The annals of crime are rife with tales of heists pulled off by enterprising criminal minds. But for every caper carried out with style and smarts, there are hundreds of imprisoned examples of the boneheaded desperado -- guys too greedy, too hasty, or just too brain dead to pull off their nefarious deeds without getting caught.
You might be tempted to believe online crime would be the exception. After all, it takes a more sophisticated criminal mind to perpetrate a complex phishing scheme than to, say, rob a bank while chatting on a cell phone. But as any IT pro knows, the more complexity you add to a system, the more likely it is that system will fail in unanticipated ways. The same rule applies to criminals who employ complex webs of technology to further their misdeeds. And besides, despite their reliance on technology, cyberoutlaws are not robots themselves. More often than not it's what makes them human -- greed, an inflated ego, loose lips -- that ends up getting the better of them.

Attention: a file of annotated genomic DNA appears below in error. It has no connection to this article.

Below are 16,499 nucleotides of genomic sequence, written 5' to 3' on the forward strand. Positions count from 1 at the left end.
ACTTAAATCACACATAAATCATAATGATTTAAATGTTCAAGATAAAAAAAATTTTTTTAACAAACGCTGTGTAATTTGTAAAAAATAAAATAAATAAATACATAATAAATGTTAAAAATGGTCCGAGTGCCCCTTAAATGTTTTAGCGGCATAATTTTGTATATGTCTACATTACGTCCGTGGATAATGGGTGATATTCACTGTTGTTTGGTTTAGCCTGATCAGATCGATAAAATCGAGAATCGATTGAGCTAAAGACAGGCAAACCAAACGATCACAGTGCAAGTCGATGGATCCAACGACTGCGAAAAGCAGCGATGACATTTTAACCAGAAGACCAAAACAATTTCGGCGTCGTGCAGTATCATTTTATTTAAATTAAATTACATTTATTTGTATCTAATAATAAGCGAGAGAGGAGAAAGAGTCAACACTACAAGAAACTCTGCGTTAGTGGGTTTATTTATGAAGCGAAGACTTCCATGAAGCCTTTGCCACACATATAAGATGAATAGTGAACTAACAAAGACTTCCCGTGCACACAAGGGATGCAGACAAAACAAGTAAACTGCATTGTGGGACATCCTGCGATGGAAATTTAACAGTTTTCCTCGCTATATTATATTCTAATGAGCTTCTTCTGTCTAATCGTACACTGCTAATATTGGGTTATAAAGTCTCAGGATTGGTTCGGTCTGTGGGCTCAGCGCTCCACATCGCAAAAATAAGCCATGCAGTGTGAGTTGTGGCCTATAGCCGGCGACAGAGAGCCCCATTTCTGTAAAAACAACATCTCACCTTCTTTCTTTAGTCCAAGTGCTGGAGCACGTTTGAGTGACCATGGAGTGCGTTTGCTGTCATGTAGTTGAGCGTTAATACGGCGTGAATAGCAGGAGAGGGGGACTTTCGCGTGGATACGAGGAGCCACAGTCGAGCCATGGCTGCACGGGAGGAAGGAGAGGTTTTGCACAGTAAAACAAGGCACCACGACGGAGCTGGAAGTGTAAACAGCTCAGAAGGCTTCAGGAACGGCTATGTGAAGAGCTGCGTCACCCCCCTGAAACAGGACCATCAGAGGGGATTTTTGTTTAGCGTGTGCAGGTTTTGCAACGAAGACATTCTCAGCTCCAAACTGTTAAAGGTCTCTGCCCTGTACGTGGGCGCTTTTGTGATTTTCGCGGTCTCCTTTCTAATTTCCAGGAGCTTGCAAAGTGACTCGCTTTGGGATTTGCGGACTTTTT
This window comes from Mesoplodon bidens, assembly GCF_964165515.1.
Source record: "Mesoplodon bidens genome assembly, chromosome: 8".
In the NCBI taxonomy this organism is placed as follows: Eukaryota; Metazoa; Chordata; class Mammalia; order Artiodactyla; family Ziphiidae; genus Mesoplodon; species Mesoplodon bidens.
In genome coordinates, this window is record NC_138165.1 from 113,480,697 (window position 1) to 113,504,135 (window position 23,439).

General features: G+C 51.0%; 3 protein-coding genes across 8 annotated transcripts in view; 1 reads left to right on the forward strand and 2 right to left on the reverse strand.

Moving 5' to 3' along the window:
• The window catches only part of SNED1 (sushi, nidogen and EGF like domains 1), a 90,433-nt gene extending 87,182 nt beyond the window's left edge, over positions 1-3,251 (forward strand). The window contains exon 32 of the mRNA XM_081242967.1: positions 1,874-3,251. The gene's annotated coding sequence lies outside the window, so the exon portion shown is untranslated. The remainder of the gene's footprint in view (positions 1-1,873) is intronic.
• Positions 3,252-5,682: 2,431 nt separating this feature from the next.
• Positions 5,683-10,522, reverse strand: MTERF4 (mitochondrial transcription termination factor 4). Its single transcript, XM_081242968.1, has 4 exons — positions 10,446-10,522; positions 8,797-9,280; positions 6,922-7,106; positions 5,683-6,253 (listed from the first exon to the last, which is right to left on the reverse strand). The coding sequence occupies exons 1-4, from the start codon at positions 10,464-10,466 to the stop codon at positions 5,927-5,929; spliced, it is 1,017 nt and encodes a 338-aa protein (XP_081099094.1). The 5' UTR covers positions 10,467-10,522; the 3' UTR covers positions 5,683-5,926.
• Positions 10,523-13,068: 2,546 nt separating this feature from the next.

So, if you're responsible for protecting your company's electronic assets, or you're considering that long-fantasized career change to the Dark Side, we've compiled a short list of the dumb and the dumber: infamous hackers and scammers and the tricks they tried to pull. Any security professional worth his or her salt should be able to avoid these kinds of schemes. But if you fell (or fall) for one, you're by no means alone: to badly mangle P.T. Barnum, there's a cybersucker born every millisecond.
JeansonJames Ancheta: Don't take a (memory) dump where you eat
Sven Jaschan: Beware the bounty hunter in gym class
Christopher William Smith: The upper limit of enhancement
Robert Alan Soloway: A spammer by any other name
Jan de Wit: Say my name, worm
Alexei Ivanovand Vasily Gorshkov: Here's how I steal passwords, officer
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